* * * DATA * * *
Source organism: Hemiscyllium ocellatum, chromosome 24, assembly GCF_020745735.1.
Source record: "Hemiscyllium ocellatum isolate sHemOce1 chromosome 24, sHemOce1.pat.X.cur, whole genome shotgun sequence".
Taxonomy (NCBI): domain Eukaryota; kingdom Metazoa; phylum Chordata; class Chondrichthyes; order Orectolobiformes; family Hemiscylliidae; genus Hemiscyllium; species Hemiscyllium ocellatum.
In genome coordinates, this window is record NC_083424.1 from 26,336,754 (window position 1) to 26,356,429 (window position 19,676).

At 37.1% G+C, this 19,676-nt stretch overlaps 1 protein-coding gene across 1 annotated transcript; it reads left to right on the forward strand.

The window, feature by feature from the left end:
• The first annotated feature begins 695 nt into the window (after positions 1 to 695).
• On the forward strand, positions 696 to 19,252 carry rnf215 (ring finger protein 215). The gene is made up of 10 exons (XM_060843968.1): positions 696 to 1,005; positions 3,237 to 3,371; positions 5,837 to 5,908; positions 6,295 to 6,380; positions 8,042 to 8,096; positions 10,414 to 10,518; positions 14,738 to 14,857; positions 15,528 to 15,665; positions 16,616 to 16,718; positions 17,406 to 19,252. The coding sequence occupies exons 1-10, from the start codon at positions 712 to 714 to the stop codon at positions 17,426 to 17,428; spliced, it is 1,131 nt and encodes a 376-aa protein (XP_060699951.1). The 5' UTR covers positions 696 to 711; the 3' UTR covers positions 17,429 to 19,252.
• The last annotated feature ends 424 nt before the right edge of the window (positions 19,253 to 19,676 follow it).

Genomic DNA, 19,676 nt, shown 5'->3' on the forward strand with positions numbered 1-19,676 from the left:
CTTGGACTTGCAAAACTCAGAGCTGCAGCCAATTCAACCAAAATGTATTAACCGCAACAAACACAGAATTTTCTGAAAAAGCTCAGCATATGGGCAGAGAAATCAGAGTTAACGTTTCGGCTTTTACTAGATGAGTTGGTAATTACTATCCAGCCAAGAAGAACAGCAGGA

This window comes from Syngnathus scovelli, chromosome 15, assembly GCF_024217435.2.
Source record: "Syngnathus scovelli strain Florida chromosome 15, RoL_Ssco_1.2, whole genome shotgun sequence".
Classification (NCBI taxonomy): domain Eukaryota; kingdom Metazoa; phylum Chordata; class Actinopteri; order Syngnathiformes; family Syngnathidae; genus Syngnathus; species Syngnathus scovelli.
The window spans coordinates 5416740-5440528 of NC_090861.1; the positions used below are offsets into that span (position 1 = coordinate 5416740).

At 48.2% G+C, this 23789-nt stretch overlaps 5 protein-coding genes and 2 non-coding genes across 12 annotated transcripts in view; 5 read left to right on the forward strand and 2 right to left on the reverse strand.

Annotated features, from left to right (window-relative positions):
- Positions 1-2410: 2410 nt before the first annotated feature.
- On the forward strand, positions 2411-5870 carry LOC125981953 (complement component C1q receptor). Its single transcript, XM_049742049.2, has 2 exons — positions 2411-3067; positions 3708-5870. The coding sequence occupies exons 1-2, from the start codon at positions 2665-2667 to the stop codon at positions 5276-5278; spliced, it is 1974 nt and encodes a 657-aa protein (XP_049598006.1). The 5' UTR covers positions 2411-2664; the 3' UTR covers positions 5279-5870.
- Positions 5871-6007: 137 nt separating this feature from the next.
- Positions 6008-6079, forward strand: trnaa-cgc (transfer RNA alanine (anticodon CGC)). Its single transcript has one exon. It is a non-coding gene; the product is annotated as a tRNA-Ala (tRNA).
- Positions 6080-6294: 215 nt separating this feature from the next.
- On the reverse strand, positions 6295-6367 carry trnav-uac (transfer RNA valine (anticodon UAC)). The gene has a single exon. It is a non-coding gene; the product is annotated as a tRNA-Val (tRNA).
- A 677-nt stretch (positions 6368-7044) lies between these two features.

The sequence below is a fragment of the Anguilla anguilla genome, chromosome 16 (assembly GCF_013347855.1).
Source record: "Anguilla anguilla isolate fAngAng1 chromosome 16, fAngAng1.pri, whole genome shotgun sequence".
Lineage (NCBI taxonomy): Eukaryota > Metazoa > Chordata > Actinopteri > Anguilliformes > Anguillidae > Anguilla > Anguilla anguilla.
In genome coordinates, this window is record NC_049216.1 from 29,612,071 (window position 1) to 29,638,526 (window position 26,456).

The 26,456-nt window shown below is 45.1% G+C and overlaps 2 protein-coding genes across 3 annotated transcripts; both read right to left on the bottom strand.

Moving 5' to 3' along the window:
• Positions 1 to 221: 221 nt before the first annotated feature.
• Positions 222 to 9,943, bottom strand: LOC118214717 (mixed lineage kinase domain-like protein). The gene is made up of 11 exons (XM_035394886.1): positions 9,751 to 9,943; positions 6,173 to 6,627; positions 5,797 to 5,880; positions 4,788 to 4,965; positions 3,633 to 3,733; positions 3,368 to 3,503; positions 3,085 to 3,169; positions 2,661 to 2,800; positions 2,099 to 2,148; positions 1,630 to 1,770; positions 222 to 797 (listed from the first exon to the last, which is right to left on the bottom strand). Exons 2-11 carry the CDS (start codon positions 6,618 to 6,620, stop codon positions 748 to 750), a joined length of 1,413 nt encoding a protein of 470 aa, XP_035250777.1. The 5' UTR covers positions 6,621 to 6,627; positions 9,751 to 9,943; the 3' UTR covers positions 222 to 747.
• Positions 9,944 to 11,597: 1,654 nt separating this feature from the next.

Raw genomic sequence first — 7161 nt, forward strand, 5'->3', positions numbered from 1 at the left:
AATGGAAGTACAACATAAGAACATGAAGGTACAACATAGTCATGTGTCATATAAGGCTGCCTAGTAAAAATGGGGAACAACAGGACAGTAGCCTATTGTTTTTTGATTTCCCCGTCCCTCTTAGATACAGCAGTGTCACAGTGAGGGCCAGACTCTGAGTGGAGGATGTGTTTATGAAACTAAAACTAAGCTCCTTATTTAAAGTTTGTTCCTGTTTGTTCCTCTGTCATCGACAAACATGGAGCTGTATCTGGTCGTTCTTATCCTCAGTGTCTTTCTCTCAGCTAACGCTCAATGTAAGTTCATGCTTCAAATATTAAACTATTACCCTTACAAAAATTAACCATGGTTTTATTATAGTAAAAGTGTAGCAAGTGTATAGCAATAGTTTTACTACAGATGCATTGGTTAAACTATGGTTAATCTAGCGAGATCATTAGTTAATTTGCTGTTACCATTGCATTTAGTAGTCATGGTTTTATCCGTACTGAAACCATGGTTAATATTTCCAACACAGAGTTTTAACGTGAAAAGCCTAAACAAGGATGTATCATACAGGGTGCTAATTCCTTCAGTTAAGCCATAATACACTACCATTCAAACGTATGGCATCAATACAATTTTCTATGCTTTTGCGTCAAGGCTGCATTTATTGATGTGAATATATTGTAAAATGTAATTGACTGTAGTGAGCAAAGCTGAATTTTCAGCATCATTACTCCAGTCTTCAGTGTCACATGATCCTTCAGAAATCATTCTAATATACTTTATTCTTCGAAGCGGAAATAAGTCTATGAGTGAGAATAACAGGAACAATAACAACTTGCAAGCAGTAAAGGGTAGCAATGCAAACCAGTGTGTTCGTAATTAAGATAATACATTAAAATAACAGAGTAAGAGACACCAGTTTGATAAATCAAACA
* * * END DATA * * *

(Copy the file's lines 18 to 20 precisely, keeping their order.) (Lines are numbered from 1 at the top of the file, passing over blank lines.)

- Positions 1-2410: 2410 nt before the first annotated feature.
- On the forward strand, positions 2411-5870 carry LOC125981953 (complement component C1q receptor). Its single transcript, XM_049742049.2, has 2 exons — positions 2411-3067; positions 3708-5870. The coding sequence occupies exons 1-2, from the start codon at positions 2665-2667 to the stop codon at positions 5276-5278; spliced, it is 1974 nt and encodes a 657-aa protein (XP_049598006.1). The 5' UTR covers positions 2411-2664; the 3' UTR covers positions 5279-5870.
- Positions 5871-6007: 137 nt separating this feature from the next.